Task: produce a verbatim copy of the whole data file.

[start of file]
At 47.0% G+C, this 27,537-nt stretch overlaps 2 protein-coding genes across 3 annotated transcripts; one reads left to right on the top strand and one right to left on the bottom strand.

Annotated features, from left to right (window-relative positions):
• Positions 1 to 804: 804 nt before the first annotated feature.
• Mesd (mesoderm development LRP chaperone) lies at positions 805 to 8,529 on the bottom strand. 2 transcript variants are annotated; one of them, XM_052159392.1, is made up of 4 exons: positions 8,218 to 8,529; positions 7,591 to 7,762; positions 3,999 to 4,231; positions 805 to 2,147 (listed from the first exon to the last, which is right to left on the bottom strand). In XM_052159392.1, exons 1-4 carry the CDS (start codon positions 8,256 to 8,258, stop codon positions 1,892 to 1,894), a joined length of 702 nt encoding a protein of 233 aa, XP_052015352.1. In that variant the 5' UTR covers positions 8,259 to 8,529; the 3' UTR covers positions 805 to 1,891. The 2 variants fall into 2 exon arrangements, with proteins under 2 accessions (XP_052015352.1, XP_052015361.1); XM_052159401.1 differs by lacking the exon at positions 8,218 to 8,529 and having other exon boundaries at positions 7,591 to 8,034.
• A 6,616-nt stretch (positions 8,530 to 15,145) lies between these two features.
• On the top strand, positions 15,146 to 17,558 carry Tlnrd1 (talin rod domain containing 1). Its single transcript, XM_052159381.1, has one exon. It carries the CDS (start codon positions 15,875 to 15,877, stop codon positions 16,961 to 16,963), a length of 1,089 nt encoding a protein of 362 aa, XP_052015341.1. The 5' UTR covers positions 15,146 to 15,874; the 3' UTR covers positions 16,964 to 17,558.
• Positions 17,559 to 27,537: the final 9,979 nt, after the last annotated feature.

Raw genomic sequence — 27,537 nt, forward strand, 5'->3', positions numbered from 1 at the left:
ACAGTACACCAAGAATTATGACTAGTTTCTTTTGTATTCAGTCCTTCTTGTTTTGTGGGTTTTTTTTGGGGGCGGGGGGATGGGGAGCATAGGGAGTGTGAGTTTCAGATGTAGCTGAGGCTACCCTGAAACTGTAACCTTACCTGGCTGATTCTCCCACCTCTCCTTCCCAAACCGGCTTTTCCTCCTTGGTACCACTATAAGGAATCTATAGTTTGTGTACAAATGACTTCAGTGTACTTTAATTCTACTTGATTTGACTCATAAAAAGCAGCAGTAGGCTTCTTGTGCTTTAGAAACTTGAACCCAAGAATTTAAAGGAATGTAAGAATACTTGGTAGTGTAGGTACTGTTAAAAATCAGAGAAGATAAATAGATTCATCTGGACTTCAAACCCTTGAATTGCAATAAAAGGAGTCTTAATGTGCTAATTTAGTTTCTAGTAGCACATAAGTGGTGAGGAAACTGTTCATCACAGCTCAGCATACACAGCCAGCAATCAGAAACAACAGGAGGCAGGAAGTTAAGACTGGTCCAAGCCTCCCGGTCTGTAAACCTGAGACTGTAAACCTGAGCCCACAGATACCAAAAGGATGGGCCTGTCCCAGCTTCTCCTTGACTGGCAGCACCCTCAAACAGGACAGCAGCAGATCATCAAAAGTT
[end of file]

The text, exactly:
At 47.0% G+C, this 27,537-nt stretch overlaps 2 protein-coding genes across 3 annotated transcripts; one reads left to right on the top strand and one right to left on the bottom strand.

Annotated features, from left to right (window-relative positions):
• Positions 1 to 804: 804 nt before the first annotated feature.
• Mesd (mesoderm development LRP chaperone) lies at positions 805 to 8,529 on the bottom strand. 2 transcript variants are annotated; one of them, XM_052159392.1, is made up of 4 exons: positions 8,218 to 8,529; positions 7,591 to 7,762; positions 3,999 to 4,231; positions 805 to 2,147 (listed from the first exon to the last, which is right to left on the bottom strand). In XM_052159392.1, exons 1-4 carry the CDS (start codon positions 8,256 to 8,258, stop codon positions 1,892 to 1,894), a joined length of 702 nt encoding a protein of 233 aa, XP_052015352.1. In that variant the 5' UTR covers positions 8,259 to 8,529; the 3' UTR covers positions 805 to 1,891. The 2 variants fall into 2 exon arrangements, with proteins under 2 accessions (XP_052015352.1, XP_052015361.1); XM_052159401.1 differs by lacking the exon at positions 8,218 to 8,529 and having other exon boundaries at positions 7,591 to 8,034.
• A 6,616-nt stretch (positions 8,530 to 15,145) lies between these two features.
• On the top strand, positions 15,146 to 17,558 carry Tlnrd1 (talin rod domain containing 1). Its single transcript, XM_052159381.1, has one exon. It carries the CDS (start codon positions 15,875 to 15,877, stop codon positions 16,961 to 16,963), a length of 1,089 nt encoding a protein of 362 aa, XP_052015341.1. The 5' UTR covers positions 15,146 to 15,874; the 3' UTR covers positions 16,964 to 17,558.
• Positions 17,559 to 27,537: the final 9,979 nt, after the last annotated feature.

Raw genomic sequence — 27,537 nt, forward strand, 5'->3', positions numbered from 1 at the left:
ACAGTACACCAAGAATTATGACTAGTTTCTTTTGTATTCAGTCCTTCTTGTTTTGTGGGTTTTTTTTGGGGGCGGGGGGATGGGGAGCATAGGGAGTGTGAGTTTCAGATGTAGCTGAGGCTACCCTGAAACTGTAACCTTACCTGGCTGATTCTCCCACCTCTCCTTCCCAAACCGGCTTTTCCTCCTTGGTACCACTATAAGGAATCTATAGTTTGTGTACAAATGACTTCAGTGTACTTTAATTCTACTTGATTTGACTCATAAAAAGCAGCAGTAGGCTTCTTGTGCTTTAGAAACTTGAACCCAAGAATTTAAAGGAATGTAAGAATACTTGGTAGTGTAGGTACTGTTAAAAATCAGAGAAGATAAATAGATTCATCTGGACTTCAAACCCTTGAATTGCAATAAAAGGAGTCTTAATGTGCTAATTTAGTTTCTAGTAGCACATAAGTGGTGAGGAAACTGTTCATCACAGCTCAGCATACACAGCCAGCAATCAGAAACAACAGGAGGCAGGAAGTTAAGACTGGTCCAAGCCTCCCGGTCTGTAAACCTGAGACTGTAAACCTGAGCCCACAGATACCAAAAGGATGGGCCTGTCCCAGCTTCTCCTTGACTGGCAGCACCCTCAAACAGGACAGCAGCAGATCATCAAAAGTT